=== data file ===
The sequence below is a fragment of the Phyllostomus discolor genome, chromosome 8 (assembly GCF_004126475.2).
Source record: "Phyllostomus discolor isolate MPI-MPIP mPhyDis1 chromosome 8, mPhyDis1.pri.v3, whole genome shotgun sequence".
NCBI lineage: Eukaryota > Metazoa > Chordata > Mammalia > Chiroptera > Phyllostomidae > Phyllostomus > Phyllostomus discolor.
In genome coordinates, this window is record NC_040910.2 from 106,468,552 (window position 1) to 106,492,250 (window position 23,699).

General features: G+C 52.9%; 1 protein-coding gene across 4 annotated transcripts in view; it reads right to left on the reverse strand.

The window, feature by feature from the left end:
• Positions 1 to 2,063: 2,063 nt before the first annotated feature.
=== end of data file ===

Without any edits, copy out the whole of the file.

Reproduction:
The sequence below is a fragment of the Phyllostomus discolor genome, chromosome 8 (assembly GCF_004126475.2).
Source record: "Phyllostomus discolor isolate MPI-MPIP mPhyDis1 chromosome 8, mPhyDis1.pri.v3, whole genome shotgun sequence".
NCBI lineage: Eukaryota > Metazoa > Chordata > Mammalia > Chiroptera > Phyllostomidae > Phyllostomus > Phyllostomus discolor.
In genome coordinates, this window is record NC_040910.2 from 106,468,552 (window position 1) to 106,492,250 (window position 23,699).

General features: G+C 52.9%; 1 protein-coding gene across 4 annotated transcripts in view; it reads right to left on the reverse strand.

The window, feature by feature from the left end:
• Positions 1 to 2,063: 2,063 nt before the first annotated feature.